Preferably, the search results include both the direct hits in the advertiser keyword database followed by the results from a conventional generic search engine database 130, such as that provided by Inktomi, Inc (step 1510). The search results may include advertiser listings having keywords which substantially match the search term entered by the query client computer. Such matching may include both identical matches, as well as approximate matches which include corrected spelling, matches in which token terms, such as, e.g., "a," "the," etc., are stripped out of the search, or other similar approximations. The results can be provided to the client by passing the data to the affiliate 255, 260 or outsource partner 265, 270, or by temporally linking the client to a separate web page provided by the server 100. Generally, the search results take the form of a list of titles and descriptions of relevant content along with a hypertext link to the content. For those results which are provided from the advertiser keyword database 125, an indication of the price paid by the advertiser for such ranking may also be provided. The resulting advertising listings may be ranked by financial statistics of the advertising client. For example, the advertising listings may be ranked according to the size of the bid placed by the advertising client.
Alternatively, the advertising listings could be ranked according to the past revenue generated by the advertising client for some previous time period, e.g., previous week, day, hour, etc.
To select content of interest from the search results, the client selects the entry, such as by clicking on the entry using a graphical user interface (GUI) at the client location. If the query client selects an entry in the search result (step 1512), the server is notified of the selection (step 1514). The notification can take the form of a message provided by the affiliate, outsource partner or sub-partner, or can take the form of routing the client through the server 100 or associated redirect computer on the way to the destination of the selected content. In either case, the client will be routed to location of the selected content, which is generally specified as a network address or uniform resource locator (URL) (step 1516).
The notification to the server in step 1514 provides an indication of the affiliate, outsource partner or sub-partner which referred the client as well as an indication of the content that was selected. From this information, the server 100 can perform account processing which includes debiting the advertiser of the selected content the denominated bid amount for the client's "click-through" to the advertisers content (step 151 ~). This debited amount can also be called a transaction fee.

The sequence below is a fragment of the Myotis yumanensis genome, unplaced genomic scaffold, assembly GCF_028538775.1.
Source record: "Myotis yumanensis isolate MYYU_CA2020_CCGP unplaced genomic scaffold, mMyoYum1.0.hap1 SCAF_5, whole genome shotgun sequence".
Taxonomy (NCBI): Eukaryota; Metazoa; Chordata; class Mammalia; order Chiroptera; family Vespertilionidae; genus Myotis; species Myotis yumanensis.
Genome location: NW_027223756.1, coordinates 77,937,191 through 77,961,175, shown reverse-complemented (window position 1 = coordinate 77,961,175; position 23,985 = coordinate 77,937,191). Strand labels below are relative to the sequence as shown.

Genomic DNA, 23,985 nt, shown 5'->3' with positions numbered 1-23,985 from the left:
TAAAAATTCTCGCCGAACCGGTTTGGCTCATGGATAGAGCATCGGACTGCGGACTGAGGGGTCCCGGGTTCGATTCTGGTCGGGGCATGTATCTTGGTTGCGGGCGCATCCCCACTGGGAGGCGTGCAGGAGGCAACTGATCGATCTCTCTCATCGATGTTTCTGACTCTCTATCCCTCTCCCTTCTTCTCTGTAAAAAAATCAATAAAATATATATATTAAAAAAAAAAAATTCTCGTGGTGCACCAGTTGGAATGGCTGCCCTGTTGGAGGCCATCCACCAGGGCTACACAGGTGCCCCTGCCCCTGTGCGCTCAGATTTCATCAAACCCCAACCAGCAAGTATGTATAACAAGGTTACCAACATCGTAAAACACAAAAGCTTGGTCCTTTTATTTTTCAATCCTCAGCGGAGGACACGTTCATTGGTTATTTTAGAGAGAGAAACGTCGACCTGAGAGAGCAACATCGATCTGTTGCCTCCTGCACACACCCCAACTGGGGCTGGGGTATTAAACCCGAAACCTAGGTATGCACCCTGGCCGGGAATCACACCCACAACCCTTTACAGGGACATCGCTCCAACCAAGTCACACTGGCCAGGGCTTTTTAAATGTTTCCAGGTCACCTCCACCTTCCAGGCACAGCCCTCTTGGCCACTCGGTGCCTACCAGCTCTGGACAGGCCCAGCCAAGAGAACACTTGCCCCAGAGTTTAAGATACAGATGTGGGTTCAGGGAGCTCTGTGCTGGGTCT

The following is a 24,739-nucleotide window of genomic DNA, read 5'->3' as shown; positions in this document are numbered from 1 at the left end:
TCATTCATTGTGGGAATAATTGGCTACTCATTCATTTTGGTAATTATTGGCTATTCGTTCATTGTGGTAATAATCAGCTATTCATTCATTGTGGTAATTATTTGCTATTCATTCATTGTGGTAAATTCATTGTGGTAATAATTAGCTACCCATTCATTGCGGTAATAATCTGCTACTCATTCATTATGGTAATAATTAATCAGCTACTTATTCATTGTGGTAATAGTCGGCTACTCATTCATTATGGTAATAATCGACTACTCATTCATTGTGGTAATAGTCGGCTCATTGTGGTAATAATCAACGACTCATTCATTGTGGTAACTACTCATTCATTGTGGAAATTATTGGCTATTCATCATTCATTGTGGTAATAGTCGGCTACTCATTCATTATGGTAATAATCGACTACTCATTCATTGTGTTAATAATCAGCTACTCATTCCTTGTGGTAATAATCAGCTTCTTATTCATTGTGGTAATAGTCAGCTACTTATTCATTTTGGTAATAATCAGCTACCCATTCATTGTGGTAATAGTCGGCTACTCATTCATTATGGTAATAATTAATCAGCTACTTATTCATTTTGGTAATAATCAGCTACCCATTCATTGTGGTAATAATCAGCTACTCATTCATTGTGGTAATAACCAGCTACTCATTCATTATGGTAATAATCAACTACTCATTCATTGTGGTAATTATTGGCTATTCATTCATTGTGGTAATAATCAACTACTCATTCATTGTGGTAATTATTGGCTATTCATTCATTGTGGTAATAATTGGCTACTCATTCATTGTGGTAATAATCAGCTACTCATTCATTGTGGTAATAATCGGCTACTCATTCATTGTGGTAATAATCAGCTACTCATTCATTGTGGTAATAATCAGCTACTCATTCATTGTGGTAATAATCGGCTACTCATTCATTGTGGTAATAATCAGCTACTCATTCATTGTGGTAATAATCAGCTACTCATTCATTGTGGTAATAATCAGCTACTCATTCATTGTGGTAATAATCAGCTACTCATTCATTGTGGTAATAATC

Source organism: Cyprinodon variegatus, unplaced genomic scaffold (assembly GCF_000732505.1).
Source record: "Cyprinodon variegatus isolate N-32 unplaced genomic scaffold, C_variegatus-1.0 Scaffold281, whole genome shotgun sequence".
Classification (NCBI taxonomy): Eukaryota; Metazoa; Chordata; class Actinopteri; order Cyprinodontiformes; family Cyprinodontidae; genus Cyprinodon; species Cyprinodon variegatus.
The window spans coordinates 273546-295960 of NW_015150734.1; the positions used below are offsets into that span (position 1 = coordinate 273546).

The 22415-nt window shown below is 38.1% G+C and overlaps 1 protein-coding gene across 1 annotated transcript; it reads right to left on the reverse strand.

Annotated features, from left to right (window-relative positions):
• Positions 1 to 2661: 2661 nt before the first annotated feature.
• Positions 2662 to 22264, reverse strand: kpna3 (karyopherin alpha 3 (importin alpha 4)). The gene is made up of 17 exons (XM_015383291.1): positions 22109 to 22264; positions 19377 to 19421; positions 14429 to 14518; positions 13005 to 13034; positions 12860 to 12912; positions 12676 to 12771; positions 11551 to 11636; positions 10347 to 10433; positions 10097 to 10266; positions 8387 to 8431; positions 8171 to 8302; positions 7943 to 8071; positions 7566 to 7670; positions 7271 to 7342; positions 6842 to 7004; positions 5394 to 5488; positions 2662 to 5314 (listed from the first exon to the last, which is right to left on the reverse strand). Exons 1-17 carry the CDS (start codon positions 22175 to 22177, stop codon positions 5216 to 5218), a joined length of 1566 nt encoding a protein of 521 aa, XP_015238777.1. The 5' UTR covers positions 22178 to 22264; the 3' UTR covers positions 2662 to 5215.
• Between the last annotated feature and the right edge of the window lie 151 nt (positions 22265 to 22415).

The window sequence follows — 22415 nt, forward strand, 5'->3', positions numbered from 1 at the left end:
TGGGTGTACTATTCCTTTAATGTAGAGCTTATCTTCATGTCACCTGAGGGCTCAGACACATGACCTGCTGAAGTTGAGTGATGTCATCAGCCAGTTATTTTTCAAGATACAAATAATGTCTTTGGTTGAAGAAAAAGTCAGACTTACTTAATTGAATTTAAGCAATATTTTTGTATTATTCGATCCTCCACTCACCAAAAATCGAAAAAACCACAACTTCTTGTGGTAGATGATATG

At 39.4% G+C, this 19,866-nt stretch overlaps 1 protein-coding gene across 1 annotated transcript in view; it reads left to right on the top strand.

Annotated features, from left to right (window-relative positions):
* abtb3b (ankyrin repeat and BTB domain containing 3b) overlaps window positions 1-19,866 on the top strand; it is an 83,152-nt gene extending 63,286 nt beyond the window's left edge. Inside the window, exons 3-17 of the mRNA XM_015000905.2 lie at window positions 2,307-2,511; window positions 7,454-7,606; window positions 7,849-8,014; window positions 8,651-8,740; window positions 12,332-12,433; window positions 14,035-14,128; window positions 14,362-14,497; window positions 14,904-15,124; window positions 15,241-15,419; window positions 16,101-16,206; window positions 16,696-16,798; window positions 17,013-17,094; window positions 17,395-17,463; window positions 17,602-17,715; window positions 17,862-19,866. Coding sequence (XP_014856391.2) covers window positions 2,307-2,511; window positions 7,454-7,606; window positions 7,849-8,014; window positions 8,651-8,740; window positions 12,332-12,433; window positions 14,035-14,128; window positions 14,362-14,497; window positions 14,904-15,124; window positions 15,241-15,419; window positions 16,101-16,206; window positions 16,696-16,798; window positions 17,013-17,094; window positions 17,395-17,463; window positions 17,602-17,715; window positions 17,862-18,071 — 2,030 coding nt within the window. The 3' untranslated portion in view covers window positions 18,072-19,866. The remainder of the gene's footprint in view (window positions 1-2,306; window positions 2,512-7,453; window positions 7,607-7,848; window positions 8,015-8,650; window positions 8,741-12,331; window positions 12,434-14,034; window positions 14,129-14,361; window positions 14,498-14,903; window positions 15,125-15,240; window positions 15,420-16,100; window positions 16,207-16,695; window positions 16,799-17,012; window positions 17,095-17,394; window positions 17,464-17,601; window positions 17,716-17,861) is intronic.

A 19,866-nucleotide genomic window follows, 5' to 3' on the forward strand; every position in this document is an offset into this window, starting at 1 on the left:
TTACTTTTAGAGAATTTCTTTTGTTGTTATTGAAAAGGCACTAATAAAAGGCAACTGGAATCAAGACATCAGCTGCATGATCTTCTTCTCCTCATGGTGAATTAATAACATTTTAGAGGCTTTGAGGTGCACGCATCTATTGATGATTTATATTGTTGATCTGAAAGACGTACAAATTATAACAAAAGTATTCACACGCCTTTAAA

Portions of the proceeds from the advertiser transaction fee, or some other fee arrangement, may be paid to an affiliate, outsource partner, sub-partner and or service provider as compensation for participation in the acquisition and or distribution of the selected listing. Therefore, the account processing also includes distributing proceeds thereto (step 1520). The process terminates in step 1522.
Figure 16 illustrates an exemplary method for distributing portions of the transaction fee based on the participants resulting in a selected listing.
The method begins in step 1602 where the server debits the transaction fee from the advertiser's account relating to the selected listing. The server then credits the account of the distribution channel which generated the transaction with a transaction fee (step 1604). The server then makes a determination whether the distribution channel is the primary channel for the selected advertiser (step 1606). If it is not, the server debits the account of the distribution channel and credits the account of the channel which is the primary channel with a primary channel fee (step 1608).
The server then makes a determination whether the transaction occurred at the website of an affiliate of the channel (step 1610). If it did, the server debits the account of the distribution channel and credits the account of the affiliate with an affiliate fee (step 1612). In step 1614 the server then makes a determination whether the transaction occurred at a website of a sub-partner channel (the website of a sub-partner or the website of an affiliate thereof). If it did, the server debits the account of the distribution channel and credits the account of the sponsoring partner with a sponsoring partner fee (step 1616). The server then debits the account of the distribution channel and credits the service provider with a service provider fee (step 1618). The method terminates in step 1620.
The results of the exemplary method of Figure 13 can be accomplished through various arrangements of the steps presented. In addition, while the method of Figure 13 credits the transaction fee to the distribution channel account and then pays fees due to the other participants' accounts from the distribution channel account, alternative methods of debiting and crediting can be used to distribute the proceeds from the transaction fee.
The fees paid to the service provider, referring primary channel and affiliate can be negotiated by the service provider, partners, sub-partners and affiliates and can vary in arrangement. For example, the fees can be percentages of the transaction fee and or percentages of the transaction fee after it is reduced by one or more of the other fees and may include minimum and or maximum per transaction amounts; the fees can be fixed amounts and be assessed on a per transaction, per number of transactions or per period of time basis; or the fees can be paid per other various arrangements.
The present invention has been described herein in connection with preferred embodiments thereof. It will be appreciated that provided the detailed disclosure herein, those skilled in the art may envision how the present invention could be practiced using alternative embodiments and variations thereof. Such variations are intended to be within the scope of the present invention which is defined by the claims appended hereto.